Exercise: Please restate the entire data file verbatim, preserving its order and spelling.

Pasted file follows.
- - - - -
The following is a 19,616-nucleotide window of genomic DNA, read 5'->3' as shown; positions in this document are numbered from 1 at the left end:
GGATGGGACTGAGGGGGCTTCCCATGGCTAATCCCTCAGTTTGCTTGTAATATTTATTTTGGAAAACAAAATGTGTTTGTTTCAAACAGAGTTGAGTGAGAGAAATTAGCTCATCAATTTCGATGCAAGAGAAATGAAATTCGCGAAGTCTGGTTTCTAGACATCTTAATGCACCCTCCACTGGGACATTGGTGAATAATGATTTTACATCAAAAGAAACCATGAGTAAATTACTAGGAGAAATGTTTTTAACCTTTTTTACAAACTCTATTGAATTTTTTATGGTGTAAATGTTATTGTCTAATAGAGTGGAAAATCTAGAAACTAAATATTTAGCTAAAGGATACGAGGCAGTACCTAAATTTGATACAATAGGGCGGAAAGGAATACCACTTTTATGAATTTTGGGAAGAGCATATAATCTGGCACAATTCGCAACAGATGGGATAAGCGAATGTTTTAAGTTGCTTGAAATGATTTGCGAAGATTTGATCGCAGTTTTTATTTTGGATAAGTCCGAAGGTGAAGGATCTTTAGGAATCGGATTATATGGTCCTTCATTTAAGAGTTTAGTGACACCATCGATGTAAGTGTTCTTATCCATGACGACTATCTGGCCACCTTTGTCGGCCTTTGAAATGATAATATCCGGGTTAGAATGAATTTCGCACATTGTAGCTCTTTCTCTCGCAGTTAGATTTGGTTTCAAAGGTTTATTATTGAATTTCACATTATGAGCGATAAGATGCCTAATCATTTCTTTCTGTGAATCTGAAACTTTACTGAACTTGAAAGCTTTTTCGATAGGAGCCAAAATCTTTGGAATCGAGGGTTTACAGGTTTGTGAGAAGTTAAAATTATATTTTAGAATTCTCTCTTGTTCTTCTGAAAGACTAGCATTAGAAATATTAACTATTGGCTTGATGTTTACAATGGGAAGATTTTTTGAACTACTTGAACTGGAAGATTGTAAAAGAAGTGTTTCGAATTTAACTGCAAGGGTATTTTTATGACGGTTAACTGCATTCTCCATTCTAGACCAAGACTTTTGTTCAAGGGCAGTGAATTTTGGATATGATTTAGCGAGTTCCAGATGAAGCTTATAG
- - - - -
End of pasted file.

The following is a 19,616-nucleotide window of genomic DNA, read 5'->3' as shown; positions in this document are numbered from 1 at the left end:
GGATGGGACTGAGGGGGCTTCCCATGGCTAATCCCTCAGTTTGCTTGTAATATTTATTTTGGAAAACAAAATGTGTTTGTTTCAAACAGAGTTGAGTGAGAGAAATTAGCTCATCAATTTCGATGCAAGAGAAATGAAATTCGCGAAGTCTGGTTTCTAGACATCTTAATGCACCCTCCACTGGGACATTGGTGAATAATGATTTTACATCAAAAGAAACCATGAGTAAATTACTAGGAGAAATGTTTTTAACCTTTTTTACAAACTCTATTGAATTTTTTATGGTGTAAATGTTATTGTCTAATAGAGTGGAAAATCTAGAAACTAAATATTTAGCTAAAGGATACGAGGCAGTACCTAAATTTGATACAATAGGGCGGAAAGGAATACCACTTTTATGAATTTTGGGAAGAGCATATAATCTGGCACAATTCGCAACAGATGGGATAAGCGAATGTTTTAAGTTGCTTGAAATGATTTGCGAAGATTTGATCGCAGTTTTTATTTTGGATAAGTCCGAAGGTGAAGGATCTTTAGGAATCGGATTATATGGTCCTTCATTTAAGAGTTTAGTGACACCATCGATGTAAGTGTTCTTATCCATGACGACTATCTGGCCACCTTTGTCGGCCTTTGAAATGATAATATCCGGGTTAGAATGAATTTCGCACATTGTAGCTCTTTCTCTCGCAGTTAGATTTGGTTTCAAAGGTTTATTATTGAATTTCACATTATGAGCGATAAGATGCCTAATCATTTCTTTCTGTGAATCTGAAACTTTACTGAACTTGAAAGCTTTTTCGATAGGAGCCAAAATCTTTGGAATCGAGGGTTTACAGGTTTGTGAGAAGTTAAAATTATATTTTAGAATTCTCTCTTGTTCTTCTGAAAGACTAGCATTAGAAATATTAACTATTGGCTTGATGTTTACAATGGGAAGATTTTTTGAACTACTTGAACTGGAAGATTGTAAAAGAAGTGTTTCGAATTTAACTGCAAGGGTATTTTTATGACGGTTAACTGCATTCTCCATTCTAGACCAAGACTTTTGTTCAAGGGCAGTGAATTTTGGATATGATTTAGCGAGTTCCAGATGAAGCTTATAG